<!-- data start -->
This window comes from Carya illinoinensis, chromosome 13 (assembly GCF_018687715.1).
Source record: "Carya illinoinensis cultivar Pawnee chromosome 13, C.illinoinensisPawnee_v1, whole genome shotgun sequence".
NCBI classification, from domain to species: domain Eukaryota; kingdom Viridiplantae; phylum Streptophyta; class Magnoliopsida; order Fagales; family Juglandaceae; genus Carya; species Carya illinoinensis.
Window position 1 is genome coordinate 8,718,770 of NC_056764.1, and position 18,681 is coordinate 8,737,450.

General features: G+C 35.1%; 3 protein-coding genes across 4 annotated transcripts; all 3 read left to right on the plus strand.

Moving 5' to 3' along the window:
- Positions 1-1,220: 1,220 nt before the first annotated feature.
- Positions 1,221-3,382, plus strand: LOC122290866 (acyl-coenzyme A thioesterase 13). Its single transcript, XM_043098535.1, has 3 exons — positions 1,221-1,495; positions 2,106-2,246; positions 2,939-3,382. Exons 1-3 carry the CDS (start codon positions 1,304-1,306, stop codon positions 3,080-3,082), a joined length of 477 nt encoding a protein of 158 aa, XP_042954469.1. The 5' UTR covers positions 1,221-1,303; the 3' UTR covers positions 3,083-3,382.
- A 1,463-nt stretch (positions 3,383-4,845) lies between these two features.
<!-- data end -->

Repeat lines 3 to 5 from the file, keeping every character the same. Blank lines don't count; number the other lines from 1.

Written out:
NCBI classification, from domain to species: domain Eukaryota; kingdom Viridiplantae; phylum Streptophyta; class Magnoliopsida; order Fagales; family Juglandaceae; genus Carya; species Carya illinoinensis.
Window position 1 is genome coordinate 8,718,770 of NC_056764.1, and position 18,681 is coordinate 8,737,450.

General features: G+C 35.1%; 3 protein-coding genes across 4 annotated transcripts; all 3 read left to right on the plus strand.